Fig 1:TOFD scans at increasing temperatures. (a) shows a scan of a submerged arc weld containing lack of inter-run penetration taken at ambient temperature. (b) shows a scan of the same weld taken at 150 degrees C. (c) the same weld scanned at 250 degrees C.
Automatic defect detection in TOFD scans
The University of Surrey has been developing software techniques for the automatic interpretation of ultrasonic data, with particular emphasis on TOFD, for several years. The main elements of the TOFD interpretation software, are:
Note that any implementation of an automatic defect classification scheme has not been attempted as it is considered unrealistic to indentify defects from TOFD scans - even using manual interpretation. Indeed, Dijkstra, de Raad, and Bouma (1997)  suggest that information on defect type is limited to whether a defect has 'measurable height' (i.e. through wall thickness) or not.
- an area based segmentation method which will differentiate between areas of interest (i.e. component and defect signals) and areas of non-interest (background/noise). This process was originally centred on a neural network (described in Lawson and Parker (1996)  which has recently been replaced with a more flexible operator based on the calculation of the standard deviation in grey levels of local scan regions. This method has been found to be more tuneable when dealing with scans of varying SNR - such as those encountered when varying the temperature at the time of acquisition.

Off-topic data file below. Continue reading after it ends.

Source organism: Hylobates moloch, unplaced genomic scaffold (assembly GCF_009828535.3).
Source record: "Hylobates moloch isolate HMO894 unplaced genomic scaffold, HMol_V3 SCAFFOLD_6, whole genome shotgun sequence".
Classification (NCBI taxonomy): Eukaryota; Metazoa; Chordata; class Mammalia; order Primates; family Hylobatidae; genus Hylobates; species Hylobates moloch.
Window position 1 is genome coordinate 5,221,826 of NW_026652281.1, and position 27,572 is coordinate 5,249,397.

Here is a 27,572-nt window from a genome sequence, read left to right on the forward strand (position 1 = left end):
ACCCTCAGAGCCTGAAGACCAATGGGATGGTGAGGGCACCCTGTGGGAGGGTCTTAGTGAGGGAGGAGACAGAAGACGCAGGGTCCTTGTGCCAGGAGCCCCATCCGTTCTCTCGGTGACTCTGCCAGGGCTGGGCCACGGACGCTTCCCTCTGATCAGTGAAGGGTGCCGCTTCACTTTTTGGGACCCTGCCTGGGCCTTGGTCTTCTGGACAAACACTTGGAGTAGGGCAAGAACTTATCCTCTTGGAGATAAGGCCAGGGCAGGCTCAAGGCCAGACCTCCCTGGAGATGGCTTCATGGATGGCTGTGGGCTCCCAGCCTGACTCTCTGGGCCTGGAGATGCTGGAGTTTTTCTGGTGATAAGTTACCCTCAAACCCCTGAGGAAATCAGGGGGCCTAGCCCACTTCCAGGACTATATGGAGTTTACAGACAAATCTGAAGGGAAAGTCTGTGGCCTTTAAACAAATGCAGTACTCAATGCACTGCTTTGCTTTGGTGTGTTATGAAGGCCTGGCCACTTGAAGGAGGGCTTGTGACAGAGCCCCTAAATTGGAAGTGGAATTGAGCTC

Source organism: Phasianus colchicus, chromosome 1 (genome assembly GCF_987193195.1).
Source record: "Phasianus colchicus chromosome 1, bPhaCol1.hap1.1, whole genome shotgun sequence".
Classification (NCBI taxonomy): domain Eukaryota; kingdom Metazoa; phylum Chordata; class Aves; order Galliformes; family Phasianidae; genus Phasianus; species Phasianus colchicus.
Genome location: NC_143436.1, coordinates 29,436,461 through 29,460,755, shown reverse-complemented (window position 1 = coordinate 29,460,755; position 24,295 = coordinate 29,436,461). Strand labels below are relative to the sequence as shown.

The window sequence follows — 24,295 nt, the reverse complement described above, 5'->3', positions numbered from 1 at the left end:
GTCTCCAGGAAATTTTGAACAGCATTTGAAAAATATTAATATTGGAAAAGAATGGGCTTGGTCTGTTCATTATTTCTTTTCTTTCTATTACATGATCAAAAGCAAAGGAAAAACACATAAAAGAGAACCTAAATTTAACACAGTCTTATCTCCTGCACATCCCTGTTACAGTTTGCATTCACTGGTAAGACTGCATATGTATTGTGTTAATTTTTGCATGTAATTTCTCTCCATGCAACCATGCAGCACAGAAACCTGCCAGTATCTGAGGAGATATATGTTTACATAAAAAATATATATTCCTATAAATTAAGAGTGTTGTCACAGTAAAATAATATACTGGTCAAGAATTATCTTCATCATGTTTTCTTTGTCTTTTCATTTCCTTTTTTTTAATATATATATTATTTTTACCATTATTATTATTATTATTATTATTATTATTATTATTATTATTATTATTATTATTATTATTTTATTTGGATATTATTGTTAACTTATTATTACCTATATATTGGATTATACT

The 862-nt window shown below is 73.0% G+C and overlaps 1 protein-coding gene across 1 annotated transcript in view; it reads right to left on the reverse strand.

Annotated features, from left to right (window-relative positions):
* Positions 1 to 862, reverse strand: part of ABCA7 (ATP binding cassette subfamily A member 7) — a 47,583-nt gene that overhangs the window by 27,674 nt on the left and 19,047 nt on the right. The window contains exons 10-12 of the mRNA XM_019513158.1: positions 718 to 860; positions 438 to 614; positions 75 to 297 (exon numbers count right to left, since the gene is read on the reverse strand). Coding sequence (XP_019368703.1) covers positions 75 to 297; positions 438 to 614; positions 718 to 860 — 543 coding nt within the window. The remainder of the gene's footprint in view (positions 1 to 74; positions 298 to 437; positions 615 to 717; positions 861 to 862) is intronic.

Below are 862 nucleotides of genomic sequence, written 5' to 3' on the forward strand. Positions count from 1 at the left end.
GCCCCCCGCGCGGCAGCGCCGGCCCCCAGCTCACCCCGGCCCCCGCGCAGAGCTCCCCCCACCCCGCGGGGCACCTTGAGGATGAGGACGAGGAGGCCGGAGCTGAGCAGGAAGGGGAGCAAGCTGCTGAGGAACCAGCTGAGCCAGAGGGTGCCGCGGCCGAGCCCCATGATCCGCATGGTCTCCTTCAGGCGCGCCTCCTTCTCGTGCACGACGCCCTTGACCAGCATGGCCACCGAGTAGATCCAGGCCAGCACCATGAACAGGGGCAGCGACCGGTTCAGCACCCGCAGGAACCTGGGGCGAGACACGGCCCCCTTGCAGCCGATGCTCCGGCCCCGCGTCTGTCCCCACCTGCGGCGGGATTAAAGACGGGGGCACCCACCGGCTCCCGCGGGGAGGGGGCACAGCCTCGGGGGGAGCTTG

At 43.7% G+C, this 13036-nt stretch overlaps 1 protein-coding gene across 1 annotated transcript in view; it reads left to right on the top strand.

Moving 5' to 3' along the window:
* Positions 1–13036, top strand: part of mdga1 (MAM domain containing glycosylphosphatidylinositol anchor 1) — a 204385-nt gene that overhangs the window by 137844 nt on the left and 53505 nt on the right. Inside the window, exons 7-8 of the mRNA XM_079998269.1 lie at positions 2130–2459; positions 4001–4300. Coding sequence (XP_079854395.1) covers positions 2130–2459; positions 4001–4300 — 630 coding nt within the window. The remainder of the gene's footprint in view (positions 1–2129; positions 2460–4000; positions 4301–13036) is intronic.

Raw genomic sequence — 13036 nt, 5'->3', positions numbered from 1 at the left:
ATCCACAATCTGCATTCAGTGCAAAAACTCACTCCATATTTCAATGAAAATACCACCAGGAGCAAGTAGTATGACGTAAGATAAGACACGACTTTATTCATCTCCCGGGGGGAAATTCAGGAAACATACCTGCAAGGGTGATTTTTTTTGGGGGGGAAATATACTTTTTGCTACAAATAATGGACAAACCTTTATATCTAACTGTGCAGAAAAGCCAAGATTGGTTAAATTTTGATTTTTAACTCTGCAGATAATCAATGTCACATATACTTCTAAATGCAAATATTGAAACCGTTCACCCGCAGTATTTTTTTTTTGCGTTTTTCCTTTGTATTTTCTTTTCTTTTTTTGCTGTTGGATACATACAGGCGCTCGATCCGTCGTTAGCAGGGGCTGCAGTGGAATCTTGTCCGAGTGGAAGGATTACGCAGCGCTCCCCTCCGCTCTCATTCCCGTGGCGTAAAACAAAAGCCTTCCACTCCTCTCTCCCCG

- an intelligent methodology for classifying defect and component signals which can also seperate merged signal areas from different sources (i.e. defects merged with component echoes), and
- a post-processing method of object analysis that can provide a description of each suspect defect region.
The results of processing on ambient temperture scans using the modules of the AutoTOFD software has been illustrated in previous publications (e.g. Lawson and Parker (1996) , Lawson (1996) . Recent modifications to the segmentation stage of the processing allow for tuning of the software when confronted with very low, or very high, SNR's - such as those encountered when scanning at varying temperatures. As an example, the defect regions detected by the software in the scans shown in Figure (1) are shown in Figure (3), above. In all three cases the defect has been clearly detected with no false alarms generated.
The software was originally developed as a research tool using UNIX and image processing workstations. However it has always been the aim to port the software to a system more easily integrated with current PC based data acqusisition systems such as AEA's Microplus and the Rolls Royce Micropulse. To meet these aims, a graphical interface (GUI) to the TOFD processing software has recently been developed using Microsoft Visual C++ to run on a Pentium PC under either Windows 95 or Windows NT. A screenshot of the software, termed AutoTOFD, showing the labelling of automatically detected defects and component signals in a scan acquired at ambient temperature, is shown in Figure (2). Currently, the software is able to import scan files from either the AEA Microplus system or from the older Zipscan system. A series of pull down menus has been designed to allow the operator to set a list of processing parameters (often a set of default parameters are supplied) and to interactively process a scan from the segmentation stage to the defect analysis stage. Once an operator is satisfied with a particular set of parameters then the software can be instructed to run automatically to detect defects in subsequent scans. Scan parameters and testpiece descriptions can be imported from the header of the scan-file and used to perform time of flight correction calculations and to give a brief description of each defect that is located.|
Fig. 2: Screenshot from automatic TOFD interpretation software 'UoS AutoTOFD'
Fig. 3: Defects detected by automatic software in scans shown in Fig.1